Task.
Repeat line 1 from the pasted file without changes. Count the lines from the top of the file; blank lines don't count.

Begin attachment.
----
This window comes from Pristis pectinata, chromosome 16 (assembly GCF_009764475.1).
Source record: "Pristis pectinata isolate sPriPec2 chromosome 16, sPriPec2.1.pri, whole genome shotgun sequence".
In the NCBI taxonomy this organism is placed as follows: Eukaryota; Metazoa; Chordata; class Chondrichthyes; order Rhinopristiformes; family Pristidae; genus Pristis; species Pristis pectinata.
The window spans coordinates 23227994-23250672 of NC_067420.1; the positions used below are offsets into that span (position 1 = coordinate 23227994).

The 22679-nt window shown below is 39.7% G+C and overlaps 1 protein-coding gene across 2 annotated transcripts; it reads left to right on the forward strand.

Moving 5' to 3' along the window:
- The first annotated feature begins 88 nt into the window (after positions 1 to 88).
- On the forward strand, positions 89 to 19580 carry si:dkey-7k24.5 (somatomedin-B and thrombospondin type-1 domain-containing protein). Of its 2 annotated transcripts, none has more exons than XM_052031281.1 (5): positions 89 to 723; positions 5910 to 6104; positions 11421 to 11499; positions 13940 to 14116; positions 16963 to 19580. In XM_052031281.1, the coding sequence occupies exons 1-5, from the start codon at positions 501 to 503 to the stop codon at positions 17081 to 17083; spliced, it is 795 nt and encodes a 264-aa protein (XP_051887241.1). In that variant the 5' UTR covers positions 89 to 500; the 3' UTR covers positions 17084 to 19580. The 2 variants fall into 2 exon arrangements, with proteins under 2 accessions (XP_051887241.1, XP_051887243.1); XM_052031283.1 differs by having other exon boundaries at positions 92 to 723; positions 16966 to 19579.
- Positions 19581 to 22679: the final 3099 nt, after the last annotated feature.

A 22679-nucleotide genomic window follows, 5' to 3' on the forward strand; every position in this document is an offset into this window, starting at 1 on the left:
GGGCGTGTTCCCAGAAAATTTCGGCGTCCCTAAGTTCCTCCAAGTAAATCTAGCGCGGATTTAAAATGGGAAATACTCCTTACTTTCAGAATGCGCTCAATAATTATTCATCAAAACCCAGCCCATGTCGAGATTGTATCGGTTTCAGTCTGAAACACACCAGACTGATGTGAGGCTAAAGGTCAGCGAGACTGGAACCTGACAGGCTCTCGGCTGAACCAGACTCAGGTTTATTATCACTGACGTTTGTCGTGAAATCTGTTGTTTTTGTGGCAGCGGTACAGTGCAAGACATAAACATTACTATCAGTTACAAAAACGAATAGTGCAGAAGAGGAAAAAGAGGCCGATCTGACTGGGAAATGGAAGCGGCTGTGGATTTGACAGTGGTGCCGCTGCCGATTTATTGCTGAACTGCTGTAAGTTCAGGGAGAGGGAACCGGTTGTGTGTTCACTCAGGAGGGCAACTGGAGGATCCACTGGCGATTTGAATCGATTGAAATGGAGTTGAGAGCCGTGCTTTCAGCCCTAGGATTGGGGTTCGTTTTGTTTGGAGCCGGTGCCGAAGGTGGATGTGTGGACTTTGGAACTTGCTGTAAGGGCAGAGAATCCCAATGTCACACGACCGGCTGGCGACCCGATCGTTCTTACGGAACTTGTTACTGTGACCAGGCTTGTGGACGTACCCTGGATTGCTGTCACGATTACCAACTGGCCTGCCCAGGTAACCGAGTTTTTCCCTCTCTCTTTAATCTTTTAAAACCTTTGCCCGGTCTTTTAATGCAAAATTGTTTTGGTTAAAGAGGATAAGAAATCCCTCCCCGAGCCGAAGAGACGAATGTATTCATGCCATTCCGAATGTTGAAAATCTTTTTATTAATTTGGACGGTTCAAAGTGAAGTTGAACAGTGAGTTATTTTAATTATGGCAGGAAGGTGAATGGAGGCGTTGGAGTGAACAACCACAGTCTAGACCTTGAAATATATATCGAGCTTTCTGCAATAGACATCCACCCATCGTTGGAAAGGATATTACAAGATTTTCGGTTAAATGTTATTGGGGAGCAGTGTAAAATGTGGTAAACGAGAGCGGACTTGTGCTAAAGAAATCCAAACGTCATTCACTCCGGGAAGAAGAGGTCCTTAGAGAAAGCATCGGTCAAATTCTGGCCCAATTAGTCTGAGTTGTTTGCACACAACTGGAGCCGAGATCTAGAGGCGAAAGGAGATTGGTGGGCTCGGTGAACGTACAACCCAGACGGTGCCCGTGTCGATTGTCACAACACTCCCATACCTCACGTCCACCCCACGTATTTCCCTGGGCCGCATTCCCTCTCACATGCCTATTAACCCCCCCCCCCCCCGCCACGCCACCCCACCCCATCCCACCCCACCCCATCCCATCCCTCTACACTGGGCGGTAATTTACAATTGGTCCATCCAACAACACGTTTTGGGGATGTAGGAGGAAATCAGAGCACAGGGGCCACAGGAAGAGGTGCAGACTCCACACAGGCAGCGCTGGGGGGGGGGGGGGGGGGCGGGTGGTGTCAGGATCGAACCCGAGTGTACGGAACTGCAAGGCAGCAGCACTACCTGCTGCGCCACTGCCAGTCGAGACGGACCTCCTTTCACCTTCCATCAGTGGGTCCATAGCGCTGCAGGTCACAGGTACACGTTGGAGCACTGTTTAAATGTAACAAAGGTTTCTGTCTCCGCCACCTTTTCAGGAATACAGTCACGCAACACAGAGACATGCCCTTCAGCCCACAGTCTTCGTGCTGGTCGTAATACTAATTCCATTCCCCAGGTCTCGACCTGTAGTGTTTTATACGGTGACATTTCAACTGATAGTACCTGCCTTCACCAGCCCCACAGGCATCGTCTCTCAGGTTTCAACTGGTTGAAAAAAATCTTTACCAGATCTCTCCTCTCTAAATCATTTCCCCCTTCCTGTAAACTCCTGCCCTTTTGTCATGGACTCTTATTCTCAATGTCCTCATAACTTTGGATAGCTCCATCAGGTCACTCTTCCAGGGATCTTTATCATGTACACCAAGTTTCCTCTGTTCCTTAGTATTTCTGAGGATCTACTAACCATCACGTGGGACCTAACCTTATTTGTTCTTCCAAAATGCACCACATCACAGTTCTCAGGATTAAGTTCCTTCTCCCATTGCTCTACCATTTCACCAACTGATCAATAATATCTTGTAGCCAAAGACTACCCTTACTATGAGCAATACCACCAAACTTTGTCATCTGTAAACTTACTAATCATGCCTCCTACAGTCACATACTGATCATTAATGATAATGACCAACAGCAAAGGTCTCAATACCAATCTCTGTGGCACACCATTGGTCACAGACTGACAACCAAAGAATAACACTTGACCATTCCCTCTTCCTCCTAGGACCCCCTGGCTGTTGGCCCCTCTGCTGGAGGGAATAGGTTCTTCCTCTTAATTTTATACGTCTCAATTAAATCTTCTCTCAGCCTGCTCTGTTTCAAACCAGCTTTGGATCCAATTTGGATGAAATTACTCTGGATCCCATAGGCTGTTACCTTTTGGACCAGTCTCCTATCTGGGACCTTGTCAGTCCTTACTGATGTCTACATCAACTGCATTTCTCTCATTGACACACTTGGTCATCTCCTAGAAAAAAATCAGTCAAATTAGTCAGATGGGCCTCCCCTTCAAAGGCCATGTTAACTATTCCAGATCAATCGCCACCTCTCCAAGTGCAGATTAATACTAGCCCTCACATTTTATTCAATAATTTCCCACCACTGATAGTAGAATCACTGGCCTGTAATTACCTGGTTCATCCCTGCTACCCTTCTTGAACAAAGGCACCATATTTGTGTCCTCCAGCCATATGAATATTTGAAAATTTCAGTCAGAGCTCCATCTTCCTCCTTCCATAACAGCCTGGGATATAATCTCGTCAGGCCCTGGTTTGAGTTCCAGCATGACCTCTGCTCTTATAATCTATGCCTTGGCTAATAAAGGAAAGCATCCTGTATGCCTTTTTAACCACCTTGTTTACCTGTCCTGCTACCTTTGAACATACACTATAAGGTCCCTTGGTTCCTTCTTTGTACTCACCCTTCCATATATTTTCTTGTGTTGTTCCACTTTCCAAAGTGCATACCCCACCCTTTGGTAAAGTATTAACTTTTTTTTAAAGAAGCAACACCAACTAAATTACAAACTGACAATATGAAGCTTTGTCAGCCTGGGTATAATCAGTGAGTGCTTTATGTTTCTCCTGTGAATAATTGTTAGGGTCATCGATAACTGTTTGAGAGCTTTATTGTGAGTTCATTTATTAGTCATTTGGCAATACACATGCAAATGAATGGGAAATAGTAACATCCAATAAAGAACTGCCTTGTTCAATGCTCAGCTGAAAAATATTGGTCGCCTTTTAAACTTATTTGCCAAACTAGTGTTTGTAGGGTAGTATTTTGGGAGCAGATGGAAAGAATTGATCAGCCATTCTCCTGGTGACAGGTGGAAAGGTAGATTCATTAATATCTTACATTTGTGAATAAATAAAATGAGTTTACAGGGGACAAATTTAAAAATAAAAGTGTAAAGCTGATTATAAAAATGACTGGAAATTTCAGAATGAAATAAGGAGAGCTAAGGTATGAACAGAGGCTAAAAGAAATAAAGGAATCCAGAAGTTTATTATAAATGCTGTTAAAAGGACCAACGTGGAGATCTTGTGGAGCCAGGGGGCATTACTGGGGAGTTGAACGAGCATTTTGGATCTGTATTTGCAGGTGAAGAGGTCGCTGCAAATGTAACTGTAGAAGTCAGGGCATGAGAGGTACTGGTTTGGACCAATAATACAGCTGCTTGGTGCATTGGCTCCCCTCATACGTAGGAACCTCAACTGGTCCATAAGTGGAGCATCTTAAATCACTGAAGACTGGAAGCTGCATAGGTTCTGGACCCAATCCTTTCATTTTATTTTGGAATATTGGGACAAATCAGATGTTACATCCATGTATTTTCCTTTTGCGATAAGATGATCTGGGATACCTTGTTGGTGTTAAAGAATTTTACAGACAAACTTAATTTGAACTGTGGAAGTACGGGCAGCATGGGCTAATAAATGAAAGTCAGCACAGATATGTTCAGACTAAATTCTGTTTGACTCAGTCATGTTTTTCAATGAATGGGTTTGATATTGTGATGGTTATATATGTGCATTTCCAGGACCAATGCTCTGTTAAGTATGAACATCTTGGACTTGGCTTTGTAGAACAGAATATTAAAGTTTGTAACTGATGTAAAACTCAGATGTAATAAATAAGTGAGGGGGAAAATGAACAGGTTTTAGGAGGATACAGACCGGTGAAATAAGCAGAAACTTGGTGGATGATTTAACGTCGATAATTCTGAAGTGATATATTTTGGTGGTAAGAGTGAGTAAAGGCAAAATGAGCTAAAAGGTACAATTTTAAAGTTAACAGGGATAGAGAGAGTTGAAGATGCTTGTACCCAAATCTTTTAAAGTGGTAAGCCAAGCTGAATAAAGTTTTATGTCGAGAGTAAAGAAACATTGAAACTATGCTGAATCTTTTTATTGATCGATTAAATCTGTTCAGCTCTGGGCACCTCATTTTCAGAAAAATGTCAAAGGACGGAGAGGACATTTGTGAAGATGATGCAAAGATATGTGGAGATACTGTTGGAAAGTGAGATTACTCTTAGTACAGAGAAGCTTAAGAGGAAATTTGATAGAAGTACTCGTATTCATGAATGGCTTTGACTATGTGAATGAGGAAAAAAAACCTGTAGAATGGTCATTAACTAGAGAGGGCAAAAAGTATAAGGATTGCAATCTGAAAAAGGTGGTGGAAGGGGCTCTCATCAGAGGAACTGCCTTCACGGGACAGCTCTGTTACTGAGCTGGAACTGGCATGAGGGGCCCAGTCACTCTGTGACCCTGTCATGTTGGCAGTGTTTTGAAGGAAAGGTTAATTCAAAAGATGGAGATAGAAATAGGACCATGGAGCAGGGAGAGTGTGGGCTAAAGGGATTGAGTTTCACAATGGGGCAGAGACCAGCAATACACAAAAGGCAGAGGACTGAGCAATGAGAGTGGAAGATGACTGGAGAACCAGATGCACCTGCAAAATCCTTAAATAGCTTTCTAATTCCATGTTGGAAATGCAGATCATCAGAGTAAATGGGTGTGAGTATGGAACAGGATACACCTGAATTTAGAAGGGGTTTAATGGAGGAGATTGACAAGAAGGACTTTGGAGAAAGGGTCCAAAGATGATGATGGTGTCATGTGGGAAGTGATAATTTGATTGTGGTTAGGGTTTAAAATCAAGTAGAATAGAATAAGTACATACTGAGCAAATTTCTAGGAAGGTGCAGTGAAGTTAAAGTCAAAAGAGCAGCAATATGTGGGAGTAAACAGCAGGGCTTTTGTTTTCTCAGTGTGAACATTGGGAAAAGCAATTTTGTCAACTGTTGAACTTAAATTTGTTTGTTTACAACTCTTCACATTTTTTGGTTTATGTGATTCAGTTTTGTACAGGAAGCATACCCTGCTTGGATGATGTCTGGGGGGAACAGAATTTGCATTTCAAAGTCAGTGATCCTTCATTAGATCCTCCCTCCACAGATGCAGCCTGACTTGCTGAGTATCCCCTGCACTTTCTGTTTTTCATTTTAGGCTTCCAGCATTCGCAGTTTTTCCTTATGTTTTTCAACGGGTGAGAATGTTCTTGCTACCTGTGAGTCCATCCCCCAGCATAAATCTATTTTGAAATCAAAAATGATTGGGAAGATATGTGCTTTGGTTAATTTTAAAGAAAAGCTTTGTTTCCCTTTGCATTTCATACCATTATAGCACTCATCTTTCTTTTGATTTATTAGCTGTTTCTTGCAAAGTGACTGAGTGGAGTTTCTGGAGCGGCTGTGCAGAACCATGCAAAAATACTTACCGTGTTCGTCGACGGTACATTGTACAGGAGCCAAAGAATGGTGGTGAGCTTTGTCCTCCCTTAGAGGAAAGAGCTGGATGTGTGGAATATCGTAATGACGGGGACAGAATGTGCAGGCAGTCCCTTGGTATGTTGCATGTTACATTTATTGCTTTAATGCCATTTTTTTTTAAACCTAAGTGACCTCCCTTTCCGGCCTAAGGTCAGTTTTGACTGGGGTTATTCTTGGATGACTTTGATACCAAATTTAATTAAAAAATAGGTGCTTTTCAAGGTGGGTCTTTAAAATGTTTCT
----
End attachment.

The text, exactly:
This window comes from Pristis pectinata, chromosome 16 (assembly GCF_009764475.1).